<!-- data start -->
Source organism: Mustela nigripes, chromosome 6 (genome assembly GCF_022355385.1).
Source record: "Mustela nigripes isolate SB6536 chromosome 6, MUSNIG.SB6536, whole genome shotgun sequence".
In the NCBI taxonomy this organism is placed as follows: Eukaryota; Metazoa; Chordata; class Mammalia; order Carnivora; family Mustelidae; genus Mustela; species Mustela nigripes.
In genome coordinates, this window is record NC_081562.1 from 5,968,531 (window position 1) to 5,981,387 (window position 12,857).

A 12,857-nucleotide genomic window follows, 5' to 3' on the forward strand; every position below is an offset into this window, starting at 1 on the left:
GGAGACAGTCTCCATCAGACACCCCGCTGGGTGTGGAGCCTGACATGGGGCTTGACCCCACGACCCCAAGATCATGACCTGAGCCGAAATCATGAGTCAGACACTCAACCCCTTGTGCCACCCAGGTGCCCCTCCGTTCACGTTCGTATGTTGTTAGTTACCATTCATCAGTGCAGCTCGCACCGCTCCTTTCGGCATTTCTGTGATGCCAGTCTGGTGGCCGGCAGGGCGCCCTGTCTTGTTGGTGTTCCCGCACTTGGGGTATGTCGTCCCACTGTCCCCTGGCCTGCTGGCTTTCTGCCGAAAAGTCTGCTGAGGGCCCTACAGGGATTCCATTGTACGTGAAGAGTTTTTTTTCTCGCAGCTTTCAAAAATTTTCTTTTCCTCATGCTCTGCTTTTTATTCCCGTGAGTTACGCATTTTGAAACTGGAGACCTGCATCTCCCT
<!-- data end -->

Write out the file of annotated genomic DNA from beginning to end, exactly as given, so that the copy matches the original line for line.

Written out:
Source organism: Mustela nigripes, chromosome 6 (genome assembly GCF_022355385.1).
Source record: "Mustela nigripes isolate SB6536 chromosome 6, MUSNIG.SB6536, whole genome shotgun sequence".
In the NCBI taxonomy this organism is placed as follows: Eukaryota; Metazoa; Chordata; class Mammalia; order Carnivora; family Mustelidae; genus Mustela; species Mustela nigripes.
In genome coordinates, this window is record NC_081562.1 from 5,968,531 (window position 1) to 5,981,387 (window position 12,857).

A 12,857-nucleotide genomic window follows, 5' to 3' on the forward strand; every position below is an offset into this window, starting at 1 on the left:
GGAGACAGTCTCCATCAGACACCCCGCTGGGTGTGGAGCCTGACATGGGGCTTGACCCCACGACCCCAAGATCATGACCTGAGCCGAAATCATGAGTCAGACACTCAACCCCTTGTGCCACCCAGGTGCCCCTCCGTTCACGTTCGTATGTTGTTAGTTACCATTCATCAGTGCAGCTCGCACCGCTCCTTTCGGCATTTCTGTGATGCCAGTCTGGTGGCCGGCAGGGCGCCCTGTCTTGTTGGTGTTCCCGCACTTGGGGTATGTCGTCCCACTGTCCCCTGGCCTGCTGGCTTTCTGCCGAAAAGTCTGCTGAGGGCCCTACAGGGATTCCATTGTACGTGAAGAGTTTTTTTTCTCGCAGCTTTCAAAAATTTTCTTTTCCTCATGCTCTGCTTTTTATTCCCGTGAGTTACGCATTTTGAAACTGGAGACCTGCATCTCCCT